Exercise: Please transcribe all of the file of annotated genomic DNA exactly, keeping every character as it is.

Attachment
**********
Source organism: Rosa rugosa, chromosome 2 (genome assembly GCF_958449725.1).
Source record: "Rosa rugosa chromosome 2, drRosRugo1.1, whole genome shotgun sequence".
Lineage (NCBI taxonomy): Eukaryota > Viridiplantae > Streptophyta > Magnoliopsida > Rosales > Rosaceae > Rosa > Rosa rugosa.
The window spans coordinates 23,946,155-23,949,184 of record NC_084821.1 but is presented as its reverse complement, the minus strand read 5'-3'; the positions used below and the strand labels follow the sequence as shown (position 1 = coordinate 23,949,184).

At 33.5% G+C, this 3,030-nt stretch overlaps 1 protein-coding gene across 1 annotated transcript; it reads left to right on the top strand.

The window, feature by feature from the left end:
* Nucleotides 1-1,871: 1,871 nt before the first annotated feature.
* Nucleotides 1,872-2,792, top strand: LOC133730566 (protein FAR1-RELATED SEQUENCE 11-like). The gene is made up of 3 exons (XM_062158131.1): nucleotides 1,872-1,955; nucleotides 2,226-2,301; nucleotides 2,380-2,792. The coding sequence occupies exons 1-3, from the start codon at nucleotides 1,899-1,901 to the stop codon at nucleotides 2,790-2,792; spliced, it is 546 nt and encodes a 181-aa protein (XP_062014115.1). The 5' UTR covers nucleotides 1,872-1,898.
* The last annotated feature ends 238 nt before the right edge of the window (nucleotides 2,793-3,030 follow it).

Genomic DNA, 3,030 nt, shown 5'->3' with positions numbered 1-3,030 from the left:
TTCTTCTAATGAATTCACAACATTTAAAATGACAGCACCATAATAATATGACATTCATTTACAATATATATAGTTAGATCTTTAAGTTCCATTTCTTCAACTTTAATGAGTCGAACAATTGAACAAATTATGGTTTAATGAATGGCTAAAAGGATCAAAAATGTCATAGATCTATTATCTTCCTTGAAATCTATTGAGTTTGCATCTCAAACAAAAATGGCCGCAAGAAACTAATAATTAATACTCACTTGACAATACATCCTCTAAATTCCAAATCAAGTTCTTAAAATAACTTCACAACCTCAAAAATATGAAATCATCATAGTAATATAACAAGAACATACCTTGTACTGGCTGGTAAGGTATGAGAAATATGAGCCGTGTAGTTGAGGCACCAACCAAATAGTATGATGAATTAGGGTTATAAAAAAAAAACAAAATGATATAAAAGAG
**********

Source organism: Rosa rugosa, chromosome 2 (genome assembly GCF_958449725.1).
Source record: "Rosa rugosa chromosome 2, drRosRugo1.1, whole genome shotgun sequence".
Lineage (NCBI taxonomy): Eukaryota > Viridiplantae > Streptophyta > Magnoliopsida > Rosales > Rosaceae > Rosa > Rosa rugosa.
The window spans coordinates 23,946,155-23,949,184 of record NC_084821.1 but is presented as its reverse complement, the minus strand read 5'-3'; the positions used below and the strand labels follow the sequence as shown (position 1 = coordinate 23,949,184).

At 33.5% G+C, this 3,030-nt stretch overlaps 1 protein-coding gene across 1 annotated transcript; it reads left to right on the top strand.

The window, feature by feature from the left end:
* Nucleotides 1-1,871: 1,871 nt before the first annotated feature.
* Nucleotides 1,872-2,792, top strand: LOC133730566 (protein FAR1-RELATED SEQUENCE 11-like). The gene is made up of 3 exons (XM_062158131.1): nucleotides 1,872-1,955; nucleotides 2,226-2,301; nucleotides 2,380-2,792. The coding sequence occupies exons 1-3, from the start codon at nucleotides 1,899-1,901 to the stop codon at nucleotides 2,790-2,792; spliced, it is 546 nt and encodes a 181-aa protein (XP_062014115.1). The 5' UTR covers nucleotides 1,872-1,898.
* The last annotated feature ends 238 nt before the right edge of the window (nucleotides 2,793-3,030 follow it).

Genomic DNA, 3,030 nt, shown 5'->3' with positions numbered 1-3,030 from the left:
TTCTTCTAATGAATTCACAACATTTAAAATGACAGCACCATAATAATATGACATTCATTTACAATATATATAGTTAGATCTTTAAGTTCCATTTCTTCAACTTTAATGAGTCGAACAATTGAACAAATTATGGTTTAATGAATGGCTAAAAGGATCAAAAATGTCATAGATCTATTATCTTCCTTGAAATCTATTGAGTTTGCATCTCAAACAAAAATGGCCGCAAGAAACTAATAATTAATACTCACTTGACAATACATCCTCTAAATTCCAAATCAAGTTCTTAAAATAACTTCACAACCTCAAAAATATGAAATCATCATAGTAATATAACAAGAACATACCTTGTACTGGCTGGTAAGGTATGAGAAATATGAGCCGTGTAGTTGAGGCACCAACCAAATAGTATGATGAATTAGGGTTATAAAAAAAAAACAAAATGATATAAAAGAG